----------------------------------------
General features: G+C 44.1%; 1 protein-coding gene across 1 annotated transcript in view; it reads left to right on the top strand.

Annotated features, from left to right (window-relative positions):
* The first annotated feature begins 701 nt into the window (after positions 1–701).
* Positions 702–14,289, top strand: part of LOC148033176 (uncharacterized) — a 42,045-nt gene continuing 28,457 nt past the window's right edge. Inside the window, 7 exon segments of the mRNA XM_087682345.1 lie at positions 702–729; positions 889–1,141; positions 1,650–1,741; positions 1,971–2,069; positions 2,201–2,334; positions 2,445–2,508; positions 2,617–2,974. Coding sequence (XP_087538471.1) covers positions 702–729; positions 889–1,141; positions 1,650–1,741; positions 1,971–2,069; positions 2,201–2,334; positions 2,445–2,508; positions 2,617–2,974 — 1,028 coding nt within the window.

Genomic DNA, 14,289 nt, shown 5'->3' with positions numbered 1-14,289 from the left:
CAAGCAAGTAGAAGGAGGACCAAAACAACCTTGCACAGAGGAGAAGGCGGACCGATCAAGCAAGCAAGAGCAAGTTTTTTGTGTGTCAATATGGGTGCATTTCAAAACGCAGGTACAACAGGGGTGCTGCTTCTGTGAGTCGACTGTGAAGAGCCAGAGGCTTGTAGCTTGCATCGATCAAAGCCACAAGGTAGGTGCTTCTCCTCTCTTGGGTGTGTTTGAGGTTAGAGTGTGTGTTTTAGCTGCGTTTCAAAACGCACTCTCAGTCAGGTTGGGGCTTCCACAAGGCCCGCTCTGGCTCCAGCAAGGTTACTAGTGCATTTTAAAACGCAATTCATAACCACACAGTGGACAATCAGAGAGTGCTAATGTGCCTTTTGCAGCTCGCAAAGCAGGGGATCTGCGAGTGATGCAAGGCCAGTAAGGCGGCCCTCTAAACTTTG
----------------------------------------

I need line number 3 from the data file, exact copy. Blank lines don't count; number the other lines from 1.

* The first annotated feature begins 701 nt into the window (after positions 1–701).